With our many years of experience we have earned many home remodeling awards we take pride in.
Sometimes you want to expand your home’s footprint, and the most common approach is to hire a contractor from Four Seasons Sunroom to construct full-size addition solutions or room addition that adds a bump-out or becomes an extension to the primary footprint of your home.
As a result, stick-built homes may easily scare budget-conscious homeowners when general contractors present their estimates for the project. At the very least, a custom-built addition from other contractors will cost more than $100,000, with extras costing even more.
One of the perks of adding a sunroom to your home is that you can enjoy both inside and outside living spaces at the same time. Adding a solarium is a great choice in Suffolk County, since it costs just as much as a typical stick-built addition.
Placing a sunroom or lief room in your home often leads to heating and cooling issues. Sunrooms don’t need central heating and cooling, and HVAC systems are standard with custom-built sunrooms. Regarding room extensions, they must be connected to the HVAC system of the house in which they are being built.
While it’s uncommon for sunrooms and liferooms to be wired for electricity, this is increasingly becoming the case. It mainly comes about when they are custom-built. Instructions for a pre-built sunroom enclosure will come with the kit.
Sunrooms in VarCounty County can provide a stunning new living space. However, they are not as sturdy or as steady. They must adhere to the same building code standards that other rooms in the home must, given that they’re not built from bricks, cement and mortar.
For most rooms, including sunrooms and porch additions, the average cost of construction is less than a standard room extension.
Although you may not need a sunroom to maximize your home’s square footage, there’s a significant upfront investment with the cost of site-built complete sunrooms. However, the long-term resale value will be worth it.
Adding the space is treated differently from adding an actual room. A natural extension or room addition, on the other hand, increases the value of your property significantly with different styles. In addition to providing additional living space, a sunroom installation may serve as a place to cultivate plants, keep pets, or even set up a spa.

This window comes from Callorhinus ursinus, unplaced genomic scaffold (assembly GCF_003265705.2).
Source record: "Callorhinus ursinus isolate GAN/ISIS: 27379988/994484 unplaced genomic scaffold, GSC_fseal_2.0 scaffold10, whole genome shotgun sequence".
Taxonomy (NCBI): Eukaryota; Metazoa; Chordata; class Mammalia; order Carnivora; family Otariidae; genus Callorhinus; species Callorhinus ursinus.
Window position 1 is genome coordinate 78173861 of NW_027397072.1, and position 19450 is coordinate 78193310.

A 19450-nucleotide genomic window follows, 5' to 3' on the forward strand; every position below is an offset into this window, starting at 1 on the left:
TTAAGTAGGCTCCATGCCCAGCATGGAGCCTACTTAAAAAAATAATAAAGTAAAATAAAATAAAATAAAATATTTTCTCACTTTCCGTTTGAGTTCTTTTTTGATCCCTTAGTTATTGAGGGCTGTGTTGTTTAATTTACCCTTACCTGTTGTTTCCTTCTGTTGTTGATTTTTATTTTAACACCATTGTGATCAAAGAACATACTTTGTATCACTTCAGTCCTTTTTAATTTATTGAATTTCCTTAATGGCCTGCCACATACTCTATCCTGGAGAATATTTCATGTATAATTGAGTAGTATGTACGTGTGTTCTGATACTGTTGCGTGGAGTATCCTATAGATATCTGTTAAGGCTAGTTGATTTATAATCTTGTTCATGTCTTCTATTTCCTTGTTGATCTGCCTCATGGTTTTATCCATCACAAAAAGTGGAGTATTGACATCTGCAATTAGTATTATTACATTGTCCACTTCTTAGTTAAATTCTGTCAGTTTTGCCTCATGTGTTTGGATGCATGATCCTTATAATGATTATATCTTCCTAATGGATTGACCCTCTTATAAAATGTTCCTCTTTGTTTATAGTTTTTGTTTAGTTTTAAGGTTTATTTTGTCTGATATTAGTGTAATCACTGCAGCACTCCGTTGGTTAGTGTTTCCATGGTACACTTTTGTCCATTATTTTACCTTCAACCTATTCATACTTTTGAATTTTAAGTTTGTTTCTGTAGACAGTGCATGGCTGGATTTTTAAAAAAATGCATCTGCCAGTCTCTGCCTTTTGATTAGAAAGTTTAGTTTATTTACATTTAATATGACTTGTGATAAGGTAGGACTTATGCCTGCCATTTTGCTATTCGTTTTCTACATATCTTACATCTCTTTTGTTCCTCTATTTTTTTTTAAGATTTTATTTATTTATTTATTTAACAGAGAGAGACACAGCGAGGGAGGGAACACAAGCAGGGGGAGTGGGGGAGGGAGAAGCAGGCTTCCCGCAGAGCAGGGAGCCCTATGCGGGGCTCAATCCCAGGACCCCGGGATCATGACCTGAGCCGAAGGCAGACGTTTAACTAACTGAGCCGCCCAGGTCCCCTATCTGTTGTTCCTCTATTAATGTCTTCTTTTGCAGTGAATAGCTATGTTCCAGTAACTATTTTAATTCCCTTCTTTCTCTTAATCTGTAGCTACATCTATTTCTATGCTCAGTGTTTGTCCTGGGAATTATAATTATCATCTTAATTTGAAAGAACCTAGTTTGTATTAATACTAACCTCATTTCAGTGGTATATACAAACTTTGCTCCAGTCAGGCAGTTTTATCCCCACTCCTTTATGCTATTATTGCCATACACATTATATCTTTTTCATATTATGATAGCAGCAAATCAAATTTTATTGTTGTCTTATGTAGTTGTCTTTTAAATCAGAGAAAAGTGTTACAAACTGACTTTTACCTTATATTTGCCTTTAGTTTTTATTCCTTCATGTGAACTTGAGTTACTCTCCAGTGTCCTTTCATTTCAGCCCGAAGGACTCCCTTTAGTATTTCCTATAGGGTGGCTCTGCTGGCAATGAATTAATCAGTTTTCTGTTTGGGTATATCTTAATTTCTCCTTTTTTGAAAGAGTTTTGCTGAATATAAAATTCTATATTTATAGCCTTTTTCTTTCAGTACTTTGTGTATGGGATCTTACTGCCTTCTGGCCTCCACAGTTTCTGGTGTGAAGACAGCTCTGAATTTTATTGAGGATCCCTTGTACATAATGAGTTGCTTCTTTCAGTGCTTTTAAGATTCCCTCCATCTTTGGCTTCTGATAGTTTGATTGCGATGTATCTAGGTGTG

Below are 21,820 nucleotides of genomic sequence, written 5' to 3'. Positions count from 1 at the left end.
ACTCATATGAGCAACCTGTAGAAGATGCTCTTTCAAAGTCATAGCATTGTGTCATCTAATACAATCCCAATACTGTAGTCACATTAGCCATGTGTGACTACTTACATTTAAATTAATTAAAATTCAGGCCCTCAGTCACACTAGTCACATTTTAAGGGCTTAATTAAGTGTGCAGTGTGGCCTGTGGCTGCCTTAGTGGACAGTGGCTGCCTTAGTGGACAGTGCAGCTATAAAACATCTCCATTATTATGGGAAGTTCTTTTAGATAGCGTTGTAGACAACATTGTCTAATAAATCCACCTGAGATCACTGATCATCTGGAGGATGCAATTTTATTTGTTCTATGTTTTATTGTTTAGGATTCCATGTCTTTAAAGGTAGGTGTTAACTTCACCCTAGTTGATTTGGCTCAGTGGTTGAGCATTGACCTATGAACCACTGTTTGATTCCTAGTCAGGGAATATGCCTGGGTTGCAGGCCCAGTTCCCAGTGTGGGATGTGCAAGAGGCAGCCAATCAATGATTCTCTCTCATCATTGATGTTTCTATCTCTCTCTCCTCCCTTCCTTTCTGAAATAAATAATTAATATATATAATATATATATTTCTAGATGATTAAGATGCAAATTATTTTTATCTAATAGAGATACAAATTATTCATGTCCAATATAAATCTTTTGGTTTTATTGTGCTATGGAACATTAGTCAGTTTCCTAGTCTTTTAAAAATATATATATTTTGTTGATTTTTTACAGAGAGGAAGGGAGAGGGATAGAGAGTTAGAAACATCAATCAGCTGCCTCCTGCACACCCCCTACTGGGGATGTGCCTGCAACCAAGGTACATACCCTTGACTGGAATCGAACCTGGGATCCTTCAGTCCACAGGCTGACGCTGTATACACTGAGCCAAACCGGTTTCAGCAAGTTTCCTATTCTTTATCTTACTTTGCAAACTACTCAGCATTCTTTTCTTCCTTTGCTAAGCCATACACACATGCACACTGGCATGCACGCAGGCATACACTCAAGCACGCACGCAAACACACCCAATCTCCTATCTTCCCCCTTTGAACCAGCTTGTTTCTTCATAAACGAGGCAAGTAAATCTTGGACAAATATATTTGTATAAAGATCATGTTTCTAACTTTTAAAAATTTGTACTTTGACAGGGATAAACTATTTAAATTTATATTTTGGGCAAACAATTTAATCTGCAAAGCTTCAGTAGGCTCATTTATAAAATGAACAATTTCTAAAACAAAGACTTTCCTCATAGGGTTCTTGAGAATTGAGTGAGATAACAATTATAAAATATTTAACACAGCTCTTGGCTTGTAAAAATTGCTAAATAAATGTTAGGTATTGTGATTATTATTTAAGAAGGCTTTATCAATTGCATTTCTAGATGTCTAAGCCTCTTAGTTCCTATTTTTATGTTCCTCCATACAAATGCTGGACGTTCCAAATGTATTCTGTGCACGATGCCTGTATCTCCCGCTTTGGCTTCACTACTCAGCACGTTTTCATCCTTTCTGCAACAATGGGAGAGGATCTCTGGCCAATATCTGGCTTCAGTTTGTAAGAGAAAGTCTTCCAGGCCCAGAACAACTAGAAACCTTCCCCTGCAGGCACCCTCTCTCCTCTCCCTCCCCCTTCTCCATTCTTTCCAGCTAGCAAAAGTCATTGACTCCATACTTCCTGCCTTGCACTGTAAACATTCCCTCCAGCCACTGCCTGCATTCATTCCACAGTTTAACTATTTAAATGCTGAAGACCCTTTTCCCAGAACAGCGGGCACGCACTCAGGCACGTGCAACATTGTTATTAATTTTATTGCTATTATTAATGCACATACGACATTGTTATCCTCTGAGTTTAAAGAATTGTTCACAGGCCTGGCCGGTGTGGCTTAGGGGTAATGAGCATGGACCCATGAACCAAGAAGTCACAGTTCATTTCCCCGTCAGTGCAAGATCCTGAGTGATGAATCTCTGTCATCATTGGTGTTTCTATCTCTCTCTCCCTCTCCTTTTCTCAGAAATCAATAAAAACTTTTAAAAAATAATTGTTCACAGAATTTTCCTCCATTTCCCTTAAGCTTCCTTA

A sun room is an area where you can stay cool and comfortable throughout a majority of the year. You can escape from harsh weather, such as heat, cold, rain, wind, snow and pests.
At varcompanyname.com, we always seek to enhance your home’s use and value with our collection of sunrooms and life rooms. Our offering includes four-season models for any purpose you may have in mind, including:
If you’re considering a sunroom expansion for your home, contact Four Seasons Sunroom. This company has been in the home improvement business for more than 40 years, so they’ll have expertise in different styles and offer service at affordable prices.
A total transformation of your space can be achieved with Four Seasons Sunroom’s sunroom additions from Ridge, which are available in NY. Contact our specialists if you’re anywhere in Suffolk County, and contact the company on the phone number listed on their website.
In 1693, William “Tangier” Smith, who owned a homestead in Setauket, was allowed to purchase a large tract of land on the South Shore of Long Island in recognition of his being mayor of Tangier in Africa. The land, called Manor St. George, stretched from the Carmans River (then called the Connecticut River) in the west to the edge of the town of Southampton in the east, with a northern border around present-day New York State Route 25, as much as 81,000 acres (330 km2) of land. He made his manor seat on the South Shore in present-day Mastic, and the northern part, now the south side of Ridge, was called “The Swamp” or “Longswamp”. A house wasn’t built at Longswamp until after the American Revolution. In 1817, William Sydney Smith inhabited the house and changed the name to Longwood.
In 1955, what then remained of William Smith’s original manor was primarily located in Ridge and was surrounded by the world growing up around it, in the form of the Brookhaven National Laboratory and the surrounding areas becoming increasingly populated. Longwood’s 750 acres (300 ha) fell into the hands of Elbert Clayton Smith, who immediately moved his family from California to live there. He seems to have been very generous to his new community; his donations included 51 acres (21 ha) to the school board for the construction of Longwood High School and 6 acres (2.4 ha) to Middle Island Presbyterian Church. In 1967, Elbert Smith died, and the Longwood Estate was carved into housing developments and nearly destroyed until enough noise was made about preservation to have the house and 35 acres (14 ha) of land given to the Town of Brookhaven in 1974. The Smith Estate was added to the National Register of Historic Places in 1981.
In 1738, northern Ridge was settled by widower Samuel Randall of North Stonington, Connecticut; his only son Stephen Randall and his descendants farmed a 4,000-acre (1,600 ha) plot of ground that Samuel had always referred to as “the Ridge” based on the geographical terrain. First called “Randallville”, Ridge was the name selected by its residents for postal delivery. The Randall burial plot near the William Floyd Parkway includes the grave of Lt. Stephen Randall (1736-1818), patriot of the American Revolution and a Suffolk County Militia veteran of the Battle of Long Island. Graves of Randall’s wife Elizabeth Swezey (1747-1834) and several descendants are also within the plot.Learn more about Ridge.